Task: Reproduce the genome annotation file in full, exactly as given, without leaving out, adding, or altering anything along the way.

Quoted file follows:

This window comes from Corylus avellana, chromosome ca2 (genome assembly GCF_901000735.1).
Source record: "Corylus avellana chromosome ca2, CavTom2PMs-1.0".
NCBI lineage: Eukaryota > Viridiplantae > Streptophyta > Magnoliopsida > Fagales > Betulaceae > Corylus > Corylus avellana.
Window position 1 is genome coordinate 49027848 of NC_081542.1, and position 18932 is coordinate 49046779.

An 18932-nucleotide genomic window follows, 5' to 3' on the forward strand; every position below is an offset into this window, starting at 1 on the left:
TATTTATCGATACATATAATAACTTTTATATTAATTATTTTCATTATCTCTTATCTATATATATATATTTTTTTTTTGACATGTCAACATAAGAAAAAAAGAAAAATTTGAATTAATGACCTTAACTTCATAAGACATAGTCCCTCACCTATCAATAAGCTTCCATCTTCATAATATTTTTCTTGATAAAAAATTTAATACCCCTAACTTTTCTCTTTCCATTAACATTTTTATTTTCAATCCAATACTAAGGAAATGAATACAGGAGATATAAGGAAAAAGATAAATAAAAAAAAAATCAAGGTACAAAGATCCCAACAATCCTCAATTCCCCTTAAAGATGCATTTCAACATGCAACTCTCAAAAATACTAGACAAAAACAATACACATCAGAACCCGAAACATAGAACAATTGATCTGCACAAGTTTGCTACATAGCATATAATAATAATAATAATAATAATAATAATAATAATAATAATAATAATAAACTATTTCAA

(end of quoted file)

This window comes from Corylus avellana, chromosome ca2 (genome assembly GCF_901000735.1).
Source record: "Corylus avellana chromosome ca2, CavTom2PMs-1.0".
NCBI lineage: Eukaryota > Viridiplantae > Streptophyta > Magnoliopsida > Fagales > Betulaceae > Corylus > Corylus avellana.
Window position 1 is genome coordinate 49027848 of NC_081542.1, and position 18932 is coordinate 49046779.

An 18932-nucleotide genomic window follows, 5' to 3' on the forward strand; every position below is an offset into this window, starting at 1 on the left:
TATTTATCGATACATATAATAACTTTTATATTAATTATTTTCATTATCTCTTATCTATATATATATATTTTTTTTTTGACATGTCAACATAAGAAAAAAAGAAAAATTTGAATTAATGACCTTAACTTCATAAGACATAGTCCCTCACCTATCAATAAGCTTCCATCTTCATAATATTTTTCTTGATAAAAAATTTAATACCCCTAACTTTTCTCTTTCCATTAACATTTTTATTTTCAATCCAATACTAAGGAAATGAATACAGGAGATATAAGGAAAAAGATAAATAAAAAAAAAATCAAGGTACAAAGATCCCAACAATCCTCAATTCCCCTTAAAGATGCATTTCAACATGCAACTCTCAAAAATACTAGACAAAAACAATACACATCAGAACCCGAAACATAGAACAATTGATCTGCACAAGTTTGCTACATAGCATATAATAATAATAATAATAATAATAATAATAATAATAATAATAATAATAAACTATTTCAA